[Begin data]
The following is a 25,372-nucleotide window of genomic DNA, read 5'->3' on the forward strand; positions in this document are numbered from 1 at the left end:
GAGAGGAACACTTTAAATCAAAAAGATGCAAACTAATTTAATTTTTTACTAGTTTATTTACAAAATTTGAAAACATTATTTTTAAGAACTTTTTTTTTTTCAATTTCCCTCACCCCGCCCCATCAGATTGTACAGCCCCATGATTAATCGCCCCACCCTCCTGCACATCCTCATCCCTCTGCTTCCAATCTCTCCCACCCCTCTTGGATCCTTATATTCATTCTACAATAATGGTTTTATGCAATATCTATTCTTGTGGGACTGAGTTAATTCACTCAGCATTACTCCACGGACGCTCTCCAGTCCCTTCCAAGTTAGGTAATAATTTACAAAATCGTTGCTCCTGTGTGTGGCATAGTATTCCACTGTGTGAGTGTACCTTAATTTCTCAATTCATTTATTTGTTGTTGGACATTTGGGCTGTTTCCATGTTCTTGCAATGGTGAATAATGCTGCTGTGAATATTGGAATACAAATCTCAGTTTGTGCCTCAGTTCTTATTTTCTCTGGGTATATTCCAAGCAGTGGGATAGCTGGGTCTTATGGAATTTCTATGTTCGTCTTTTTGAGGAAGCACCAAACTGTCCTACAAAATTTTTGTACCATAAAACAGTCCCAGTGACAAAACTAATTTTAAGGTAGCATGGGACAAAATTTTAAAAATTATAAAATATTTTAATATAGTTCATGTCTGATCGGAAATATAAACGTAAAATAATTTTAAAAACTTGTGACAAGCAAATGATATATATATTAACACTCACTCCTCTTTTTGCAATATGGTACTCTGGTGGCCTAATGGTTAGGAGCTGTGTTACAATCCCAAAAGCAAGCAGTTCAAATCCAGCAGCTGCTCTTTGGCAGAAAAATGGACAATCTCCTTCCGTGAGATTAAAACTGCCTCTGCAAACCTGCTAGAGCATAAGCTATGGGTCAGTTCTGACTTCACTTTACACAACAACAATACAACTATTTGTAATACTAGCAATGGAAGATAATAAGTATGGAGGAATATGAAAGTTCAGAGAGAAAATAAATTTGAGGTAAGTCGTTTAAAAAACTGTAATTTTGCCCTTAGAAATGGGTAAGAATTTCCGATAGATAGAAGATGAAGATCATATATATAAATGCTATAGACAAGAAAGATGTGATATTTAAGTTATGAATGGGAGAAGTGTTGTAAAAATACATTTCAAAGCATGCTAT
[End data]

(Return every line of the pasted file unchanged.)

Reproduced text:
The following is a 25,372-nucleotide window of genomic DNA, read 5'->3' on the forward strand; positions in this document are numbered from 1 at the left end:
GAGAGGAACACTTTAAATCAAAAAGATGCAAACTAATTTAATTTTTTACTAGTTTATTTACAAAATTTGAAAACATTATTTTTAAGAACTTTTTTTTTTTCAATTTCCCTCACCCCGCCCCATCAGATTGTACAGCCCCATGATTAATCGCCCCACCCTCCTGCACATCCTCATCCCTCTGCTTCCAATCTCTCCCACCCCTCTTGGATCCTTATATTCATTCTACAATAATGGTTTTATGCAATATCTATTCTTGTGGGACTGAGTTAATTCACTCAGCATTACTCCACGGACGCTCTCCAGTCCCTTCCAAGTTAGGTAATAATTTACAAAATCGTTGCTCCTGTGTGTGGCATAGTATTCCACTGTGTGAGTGTACCTTAATTTCTCAATTCATTTATTTGTTGTTGGACATTTGGGCTGTTTCCATGTTCTTGCAATGGTGAATAATGCTGCTGTGAATATTGGAATACAAATCTCAGTTTGTGCCTCAGTTCTTATTTTCTCTGGGTATATTCCAAGCAGTGGGATAGCTGGGTCTTATGGAATTTCTATGTTCGTCTTTTTGAGGAAGCACCAAACTGTCCTACAAAATTTTTGTACCATAAAACAGTCCCAGTGACAAAACTAATTTTAAGGTAGCATGGGACAAAATTTTAAAAATTATAAAATATTTTAATATAGTTCATGTCTGATCGGAAATATAAACGTAAAATAATTTTAAAAACTTGTGACAAGCAAATGATATATATATTAACACTCACTCCTCTTTTTGCAATATGGTACTCTGGTGGCCTAATGGTTAGGAGCTGTGTTACAATCCCAAAAGCAAGCAGTTCAAATCCAGCAGCTGCTCTTTGGCAGAAAAATGGACAATCTCCTTCCGTGAGATTAAAACTGCCTCTGCAAACCTGCTAGAGCATAAGCTATGGGTCAGTTCTGACTTCACTTTACACAACAACAATACAACTATTTGTAATACTAGCAATGGAAGATAATAAGTATGGAGGAATATGAAAGTTCAGAGAGAAAATAAATTTGAGGTAAGTCGTTTAAAAAACTGTAATTTTGCCCTTAGAAATGGGTAAGAATTTCCGATAGATAGAAGATGAAGATCATATATATAAATGCTATAGACAAGAAAGATGTGATATTTAAGTTATGAATGGGAGAAGTGTTGTAAAAATACATTTCAAAGCATGCTAT